In tough economic times, cloud-based services can look almost too good to be true.
Hard-pressed companies, eager to keep their capital expenditure to a minimum, find the attractions of a subscription cloud model, where they pay for what they use, hard to resist.
When I realised [asking about security] was not working, we shifted to asking service-based questions, and then we started getting answers.
Stuart Okin, managing director, Comsec Consulting UK
Security can be better in the cloud, too. A well-run cloud supplier often has more security resources and expertise than its customers, and may therefore be better able to carry out everyday security tasks, such as employee vetting, file back-ups and data protection.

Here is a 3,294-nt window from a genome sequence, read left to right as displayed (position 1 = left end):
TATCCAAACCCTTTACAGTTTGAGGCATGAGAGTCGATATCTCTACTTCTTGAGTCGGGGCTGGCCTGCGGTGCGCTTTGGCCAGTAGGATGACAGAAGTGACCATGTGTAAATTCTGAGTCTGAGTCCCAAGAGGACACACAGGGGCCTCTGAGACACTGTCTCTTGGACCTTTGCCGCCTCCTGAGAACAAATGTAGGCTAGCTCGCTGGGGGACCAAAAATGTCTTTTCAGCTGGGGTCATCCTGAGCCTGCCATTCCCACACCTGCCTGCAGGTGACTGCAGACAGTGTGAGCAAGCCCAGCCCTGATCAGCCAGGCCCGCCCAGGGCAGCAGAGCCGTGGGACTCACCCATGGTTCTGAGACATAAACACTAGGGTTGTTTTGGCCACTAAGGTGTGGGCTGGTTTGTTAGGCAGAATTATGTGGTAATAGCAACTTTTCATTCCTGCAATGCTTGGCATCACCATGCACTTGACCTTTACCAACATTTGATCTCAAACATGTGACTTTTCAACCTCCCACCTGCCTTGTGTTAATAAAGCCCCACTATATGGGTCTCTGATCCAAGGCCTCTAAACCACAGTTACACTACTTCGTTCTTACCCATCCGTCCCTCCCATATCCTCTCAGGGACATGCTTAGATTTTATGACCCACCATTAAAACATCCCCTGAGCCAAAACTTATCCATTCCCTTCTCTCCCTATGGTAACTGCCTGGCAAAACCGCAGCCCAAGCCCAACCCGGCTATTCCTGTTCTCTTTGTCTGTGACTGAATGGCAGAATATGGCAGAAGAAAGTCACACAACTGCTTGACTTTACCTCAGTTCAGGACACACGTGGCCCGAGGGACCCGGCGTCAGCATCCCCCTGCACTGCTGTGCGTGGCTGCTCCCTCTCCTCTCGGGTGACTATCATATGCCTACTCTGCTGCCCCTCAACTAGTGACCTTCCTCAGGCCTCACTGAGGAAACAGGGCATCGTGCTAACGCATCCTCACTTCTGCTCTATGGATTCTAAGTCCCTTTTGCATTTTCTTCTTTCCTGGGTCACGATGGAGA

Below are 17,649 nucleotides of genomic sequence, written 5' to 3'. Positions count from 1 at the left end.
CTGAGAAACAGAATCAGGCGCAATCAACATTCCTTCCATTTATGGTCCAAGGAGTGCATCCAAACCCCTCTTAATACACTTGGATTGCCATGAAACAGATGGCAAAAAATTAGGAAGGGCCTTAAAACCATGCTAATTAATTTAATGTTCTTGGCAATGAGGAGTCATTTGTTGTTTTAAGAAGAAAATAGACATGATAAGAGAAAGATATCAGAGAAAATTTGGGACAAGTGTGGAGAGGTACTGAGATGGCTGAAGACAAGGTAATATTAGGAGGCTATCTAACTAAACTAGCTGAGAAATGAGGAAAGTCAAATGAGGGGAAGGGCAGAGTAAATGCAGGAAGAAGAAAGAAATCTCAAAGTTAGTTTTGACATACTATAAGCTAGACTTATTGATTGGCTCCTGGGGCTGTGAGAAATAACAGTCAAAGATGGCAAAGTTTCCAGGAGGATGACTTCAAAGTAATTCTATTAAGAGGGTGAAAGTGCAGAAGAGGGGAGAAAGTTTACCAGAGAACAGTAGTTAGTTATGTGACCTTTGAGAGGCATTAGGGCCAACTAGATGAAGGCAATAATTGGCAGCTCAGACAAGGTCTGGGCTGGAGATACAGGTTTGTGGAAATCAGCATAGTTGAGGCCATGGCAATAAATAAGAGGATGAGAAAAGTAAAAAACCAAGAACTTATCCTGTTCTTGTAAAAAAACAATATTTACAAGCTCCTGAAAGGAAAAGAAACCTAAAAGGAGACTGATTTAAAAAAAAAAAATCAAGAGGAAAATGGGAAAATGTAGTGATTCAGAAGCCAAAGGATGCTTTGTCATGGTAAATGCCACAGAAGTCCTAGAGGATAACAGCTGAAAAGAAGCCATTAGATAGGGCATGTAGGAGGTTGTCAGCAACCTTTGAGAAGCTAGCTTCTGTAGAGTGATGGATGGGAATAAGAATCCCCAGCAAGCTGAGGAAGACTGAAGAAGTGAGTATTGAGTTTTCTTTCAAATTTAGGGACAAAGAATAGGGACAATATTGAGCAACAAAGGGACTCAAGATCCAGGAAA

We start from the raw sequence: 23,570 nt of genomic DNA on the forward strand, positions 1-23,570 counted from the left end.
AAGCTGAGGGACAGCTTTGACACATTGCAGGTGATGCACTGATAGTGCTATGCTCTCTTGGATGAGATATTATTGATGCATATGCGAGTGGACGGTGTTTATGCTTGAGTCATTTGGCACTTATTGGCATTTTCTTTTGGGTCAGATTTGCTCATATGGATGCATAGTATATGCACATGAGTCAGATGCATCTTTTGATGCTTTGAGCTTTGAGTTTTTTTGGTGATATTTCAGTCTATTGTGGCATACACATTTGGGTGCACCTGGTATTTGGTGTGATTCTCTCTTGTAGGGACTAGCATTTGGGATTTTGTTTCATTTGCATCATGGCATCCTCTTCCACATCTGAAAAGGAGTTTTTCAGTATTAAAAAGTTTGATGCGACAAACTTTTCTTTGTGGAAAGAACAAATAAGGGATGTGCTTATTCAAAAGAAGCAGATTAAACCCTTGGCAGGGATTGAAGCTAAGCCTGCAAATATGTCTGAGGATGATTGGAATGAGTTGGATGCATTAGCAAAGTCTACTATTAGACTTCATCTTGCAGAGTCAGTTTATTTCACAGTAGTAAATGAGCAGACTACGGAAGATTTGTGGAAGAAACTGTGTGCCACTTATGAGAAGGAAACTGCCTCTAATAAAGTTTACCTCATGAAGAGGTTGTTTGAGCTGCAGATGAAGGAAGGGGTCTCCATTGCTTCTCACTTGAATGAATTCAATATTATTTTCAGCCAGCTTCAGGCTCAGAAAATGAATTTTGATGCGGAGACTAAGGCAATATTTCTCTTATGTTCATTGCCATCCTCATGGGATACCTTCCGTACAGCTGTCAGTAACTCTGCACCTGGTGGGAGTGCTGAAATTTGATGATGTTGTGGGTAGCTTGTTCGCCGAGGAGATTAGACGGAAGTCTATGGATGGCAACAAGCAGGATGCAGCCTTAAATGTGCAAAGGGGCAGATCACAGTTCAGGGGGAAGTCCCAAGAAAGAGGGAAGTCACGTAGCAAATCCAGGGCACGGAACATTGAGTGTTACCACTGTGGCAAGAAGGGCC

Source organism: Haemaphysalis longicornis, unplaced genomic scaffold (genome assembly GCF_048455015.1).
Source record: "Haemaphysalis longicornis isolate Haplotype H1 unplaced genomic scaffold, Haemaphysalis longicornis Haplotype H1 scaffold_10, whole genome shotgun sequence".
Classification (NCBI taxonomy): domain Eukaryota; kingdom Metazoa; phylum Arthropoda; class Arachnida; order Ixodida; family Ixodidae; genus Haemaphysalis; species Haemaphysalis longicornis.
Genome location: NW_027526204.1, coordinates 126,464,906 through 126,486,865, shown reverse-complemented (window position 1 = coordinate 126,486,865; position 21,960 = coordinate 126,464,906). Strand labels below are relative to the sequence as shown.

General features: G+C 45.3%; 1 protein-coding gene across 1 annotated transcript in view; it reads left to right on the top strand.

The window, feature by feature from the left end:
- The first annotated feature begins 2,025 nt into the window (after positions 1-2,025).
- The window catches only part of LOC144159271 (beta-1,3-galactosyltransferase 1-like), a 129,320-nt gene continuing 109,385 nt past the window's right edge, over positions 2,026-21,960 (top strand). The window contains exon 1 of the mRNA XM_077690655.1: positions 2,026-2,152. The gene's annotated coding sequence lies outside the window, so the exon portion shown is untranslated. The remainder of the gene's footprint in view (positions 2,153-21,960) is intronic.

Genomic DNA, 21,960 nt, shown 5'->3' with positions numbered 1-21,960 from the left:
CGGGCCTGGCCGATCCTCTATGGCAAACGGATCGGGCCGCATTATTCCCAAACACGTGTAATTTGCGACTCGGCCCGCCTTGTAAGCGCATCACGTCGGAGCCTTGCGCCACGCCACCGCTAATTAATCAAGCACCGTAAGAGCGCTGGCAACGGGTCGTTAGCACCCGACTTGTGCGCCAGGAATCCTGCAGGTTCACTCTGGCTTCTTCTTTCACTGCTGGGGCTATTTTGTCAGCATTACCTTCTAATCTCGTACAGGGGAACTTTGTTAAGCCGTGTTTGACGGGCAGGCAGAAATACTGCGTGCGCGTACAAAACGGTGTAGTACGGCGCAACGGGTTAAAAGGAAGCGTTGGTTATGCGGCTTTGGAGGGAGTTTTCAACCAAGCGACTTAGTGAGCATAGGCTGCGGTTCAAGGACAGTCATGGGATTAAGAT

But how do you know if a potential cloud supplier is well run, or if it will look after your data?
Stuart Okin, managing director of Comsec Consulting UK, a division of Israel-based Comsec Consulting Ltd, gained firsthand experience of this sort of challenge recently when a UK company with more than 100,000 employees called him in to assess a cloud-services contract it had already signed. Although he declined to identify the cloud provider or the customer, the lessons gained from the experience can serve as a lesson in how to get proper assurance from a provider.
The company’s CIO had decided to replace the in-house Lotus Notes system with a cloud-based service that would provide more flexible email, messaging and information sharing for around 30,000 users. Up to that point, only a few senior directors had been able to access mail from outside the corporate network.